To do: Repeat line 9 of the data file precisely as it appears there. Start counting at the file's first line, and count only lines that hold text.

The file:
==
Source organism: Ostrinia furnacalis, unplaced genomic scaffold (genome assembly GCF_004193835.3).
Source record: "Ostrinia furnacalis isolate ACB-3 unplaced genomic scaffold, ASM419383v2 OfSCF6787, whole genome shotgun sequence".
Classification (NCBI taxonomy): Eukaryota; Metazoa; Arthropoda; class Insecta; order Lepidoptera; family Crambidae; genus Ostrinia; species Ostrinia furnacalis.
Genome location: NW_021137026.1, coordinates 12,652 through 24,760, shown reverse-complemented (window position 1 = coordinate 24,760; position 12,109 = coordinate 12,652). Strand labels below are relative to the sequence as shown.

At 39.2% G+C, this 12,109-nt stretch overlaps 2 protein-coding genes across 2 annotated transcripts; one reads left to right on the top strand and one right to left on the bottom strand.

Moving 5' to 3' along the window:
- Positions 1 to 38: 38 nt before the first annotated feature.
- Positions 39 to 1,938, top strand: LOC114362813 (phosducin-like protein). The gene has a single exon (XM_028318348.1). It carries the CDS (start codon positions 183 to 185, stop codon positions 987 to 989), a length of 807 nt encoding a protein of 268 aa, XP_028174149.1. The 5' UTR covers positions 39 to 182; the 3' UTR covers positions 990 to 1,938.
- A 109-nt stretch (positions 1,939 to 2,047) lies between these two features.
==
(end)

- A 109-nt stretch (positions 1,939 to 2,047) lies between these two features.